Regular readers of this column will know that I hardly ever recommend upcoming concerts by big name artists, on the grounds that they get quite enough publicity as it is without me adding to it. I’m happy to make an exception, however, in the case of Neil Young, who comes to Vienna this month as part of a very rare European tour. Young is a brave, stubborn and dauntingly creative individual who has been making music for over 40 years. Although he is Canadian by birth, his songs build into a mythic form of Americana, tapping effortlessly into both acoustic folk and electric rock forms. There are few more exciting sounds in rock than Young’s incendiary electric guitar playing, while as an acoustic guitarist and singer he catches a perfect note of desolate yearning. On this tour, Young promises to play two full sets, one acoustic and one electric, a combination which will showcase both sides of his awesome talent.

Two further concerts this month bring contrasting aspects of contemporary American rock to Vienna. Earth are a doomy guitar outfit led by Dylan Carlson, who was a close friend of Kurt Cobain and bought the shotgun with which the Nirvana singer killed himself. Their signature sound is best described as a slowed-down, drone-based form of Metal, although on their 2005 album Hex Carlson’s guitar style became markedly lighter and more countrified. Earth were last seen in Vienna in 2006, when they found themselves in the strange position of playing support to a band who were formed in tribute to them (the even more droney and Metallic Sunn O)))). This time, they deservedly take the stage as headliners, and their own support act is well worth catching – experimental guitarist and former member of Sun City Girls, Richard Bishop.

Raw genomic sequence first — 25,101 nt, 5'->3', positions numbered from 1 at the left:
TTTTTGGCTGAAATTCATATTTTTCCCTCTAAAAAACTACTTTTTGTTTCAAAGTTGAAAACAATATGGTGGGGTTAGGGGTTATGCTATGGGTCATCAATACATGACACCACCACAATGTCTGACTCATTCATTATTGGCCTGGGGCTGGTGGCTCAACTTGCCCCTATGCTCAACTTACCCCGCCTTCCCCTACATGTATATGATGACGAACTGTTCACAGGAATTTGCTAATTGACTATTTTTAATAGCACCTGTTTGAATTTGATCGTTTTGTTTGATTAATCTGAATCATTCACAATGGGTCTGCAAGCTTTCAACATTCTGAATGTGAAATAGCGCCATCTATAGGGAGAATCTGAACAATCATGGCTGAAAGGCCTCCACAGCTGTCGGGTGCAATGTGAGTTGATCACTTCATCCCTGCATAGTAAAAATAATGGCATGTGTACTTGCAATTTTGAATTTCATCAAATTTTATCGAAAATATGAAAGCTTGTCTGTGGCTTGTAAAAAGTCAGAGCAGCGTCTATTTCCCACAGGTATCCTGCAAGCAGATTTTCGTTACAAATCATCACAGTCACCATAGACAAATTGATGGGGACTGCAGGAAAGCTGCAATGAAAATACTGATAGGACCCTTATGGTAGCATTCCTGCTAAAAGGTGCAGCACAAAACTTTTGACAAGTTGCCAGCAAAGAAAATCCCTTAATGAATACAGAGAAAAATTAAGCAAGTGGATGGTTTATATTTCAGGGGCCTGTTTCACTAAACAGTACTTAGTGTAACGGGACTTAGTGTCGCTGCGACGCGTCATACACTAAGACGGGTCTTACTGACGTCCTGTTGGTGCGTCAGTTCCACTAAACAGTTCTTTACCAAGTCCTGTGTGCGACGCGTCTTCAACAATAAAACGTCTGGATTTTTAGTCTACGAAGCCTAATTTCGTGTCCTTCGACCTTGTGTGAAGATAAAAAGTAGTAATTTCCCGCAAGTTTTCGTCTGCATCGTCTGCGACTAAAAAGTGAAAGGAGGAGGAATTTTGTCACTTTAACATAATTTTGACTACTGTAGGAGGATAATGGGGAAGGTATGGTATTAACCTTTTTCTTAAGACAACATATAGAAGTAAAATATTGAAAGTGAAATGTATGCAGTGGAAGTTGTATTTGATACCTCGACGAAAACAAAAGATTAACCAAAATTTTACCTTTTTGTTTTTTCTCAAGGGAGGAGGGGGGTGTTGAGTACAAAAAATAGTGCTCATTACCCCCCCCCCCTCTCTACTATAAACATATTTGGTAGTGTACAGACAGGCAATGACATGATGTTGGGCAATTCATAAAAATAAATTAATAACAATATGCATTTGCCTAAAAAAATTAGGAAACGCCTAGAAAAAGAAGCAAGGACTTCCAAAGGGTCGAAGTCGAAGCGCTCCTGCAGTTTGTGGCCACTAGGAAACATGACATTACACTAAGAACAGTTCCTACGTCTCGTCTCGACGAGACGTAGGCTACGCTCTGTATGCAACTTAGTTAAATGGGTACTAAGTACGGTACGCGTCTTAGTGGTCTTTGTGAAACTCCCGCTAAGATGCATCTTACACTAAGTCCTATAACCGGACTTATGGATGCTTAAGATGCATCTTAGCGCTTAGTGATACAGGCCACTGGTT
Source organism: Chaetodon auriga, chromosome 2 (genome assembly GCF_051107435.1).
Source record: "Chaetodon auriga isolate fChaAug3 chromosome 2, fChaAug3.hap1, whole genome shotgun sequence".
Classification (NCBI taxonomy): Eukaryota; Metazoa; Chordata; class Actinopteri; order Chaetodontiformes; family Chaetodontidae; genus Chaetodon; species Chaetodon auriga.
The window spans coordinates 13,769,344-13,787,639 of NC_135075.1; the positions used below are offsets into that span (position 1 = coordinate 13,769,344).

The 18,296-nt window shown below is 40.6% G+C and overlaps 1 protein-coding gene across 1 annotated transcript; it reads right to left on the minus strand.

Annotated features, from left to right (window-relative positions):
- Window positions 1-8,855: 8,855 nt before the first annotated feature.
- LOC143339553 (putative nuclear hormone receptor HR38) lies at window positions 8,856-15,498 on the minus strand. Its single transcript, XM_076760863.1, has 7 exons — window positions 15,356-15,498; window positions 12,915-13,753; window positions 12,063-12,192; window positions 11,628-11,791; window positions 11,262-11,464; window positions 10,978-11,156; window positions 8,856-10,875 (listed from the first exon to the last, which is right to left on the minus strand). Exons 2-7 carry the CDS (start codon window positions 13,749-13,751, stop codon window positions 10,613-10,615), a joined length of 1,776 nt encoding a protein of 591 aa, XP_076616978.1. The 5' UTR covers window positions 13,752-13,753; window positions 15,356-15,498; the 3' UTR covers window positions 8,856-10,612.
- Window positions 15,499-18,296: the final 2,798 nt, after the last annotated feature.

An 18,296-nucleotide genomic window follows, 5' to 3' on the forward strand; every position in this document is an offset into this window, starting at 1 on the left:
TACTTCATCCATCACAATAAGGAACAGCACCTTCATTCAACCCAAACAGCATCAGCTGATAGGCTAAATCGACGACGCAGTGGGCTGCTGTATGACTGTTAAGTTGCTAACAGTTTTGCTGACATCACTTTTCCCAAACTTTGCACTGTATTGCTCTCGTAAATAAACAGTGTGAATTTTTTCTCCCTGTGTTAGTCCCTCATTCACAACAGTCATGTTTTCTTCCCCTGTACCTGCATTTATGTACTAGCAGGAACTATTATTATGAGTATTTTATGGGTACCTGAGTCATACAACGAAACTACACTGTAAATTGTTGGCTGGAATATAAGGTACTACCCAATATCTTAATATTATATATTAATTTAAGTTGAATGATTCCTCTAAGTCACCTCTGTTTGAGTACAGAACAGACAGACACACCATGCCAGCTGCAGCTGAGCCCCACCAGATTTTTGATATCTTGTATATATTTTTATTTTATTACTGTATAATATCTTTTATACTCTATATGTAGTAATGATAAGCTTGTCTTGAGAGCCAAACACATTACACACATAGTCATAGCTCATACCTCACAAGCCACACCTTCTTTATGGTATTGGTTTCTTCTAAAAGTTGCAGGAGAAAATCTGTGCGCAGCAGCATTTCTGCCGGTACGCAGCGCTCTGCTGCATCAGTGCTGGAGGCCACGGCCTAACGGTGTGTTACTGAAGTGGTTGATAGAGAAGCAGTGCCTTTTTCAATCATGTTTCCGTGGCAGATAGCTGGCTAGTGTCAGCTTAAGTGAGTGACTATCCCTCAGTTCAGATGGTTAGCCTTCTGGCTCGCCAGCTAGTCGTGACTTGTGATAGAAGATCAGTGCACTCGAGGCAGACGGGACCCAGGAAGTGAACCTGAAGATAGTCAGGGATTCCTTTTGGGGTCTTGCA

Finally, there’s an intriguing event at the Arena this month, the Maximum Black Festival. The story of how it came about is a good one. The Wiener Stadtwerke (the parent company of Wien Energie and Wiener Linien) wanted to use a piece of music by Canadian singer and violinist Owen Pallett, who records and performs under the name Final Fantasy, in an advertisement. When Pallett refused, the company went ahead and used an unauthorised cover version anyway. Naturally, Pallett was fuming, but he was placated by a remarkable offer from the WS – they would finance a day-long festival curated by him. And here it is – not only Pallett, but also juddering trio Deerhoof, idiosyncratic alt-rockers Frog Eyes, lo-fi noiseniks Dirty Projectors and, best of all, the pulsating guitar-driven mandalas of Six Organs of Admittance. Think about it – where else in the world would you find a public works company sponsoring a line-up like that?

Earth & Richard Bishop, Vienna Szene Wien, 24 February 2008

A very strong concert at the Szene Wien last night by American drone-metallers Earth. The music unfolded at a slow, rigidly controlled pace and barely deviated from it throughout, shaped by the funereal pulse of the drums and the colossal hum of Dylan Carlson’s guitar. Carlson spoke little except to introduce the songs, but he was an impressive onstage figure, looking like he’d walked in from a Tarantino film with his long moustache and slicked back hair. As a guitarist he was a picture of concentration, holding the neck high and gazing fixedly at the strings while playing with a surprising delicacy and finesse.

The group were clearly making an attempt to lighten their sound with the inclusion of keyboard and trombone patterns. Others may disagree, but I could easily have done without these embellishments; they were an unnecessary and unwelcome distraction from the group’s perversely inspiring core sound. I also found myself wishing for slightly more thump from the drums. These reservations notwithstanding, Earth proved themselves to be an uncannily potent force.

Early birds had the good fortune to witness former Sun City Girl Richard Bishop on solo electric guitar. He’s an awesomely talented player, and it was great to see that his mighty technique never descended into empty-headed twiddling. Instead, the music swarmed hectically around the hall, with clouds of notes emerging and resolving into beautifully complex configurations.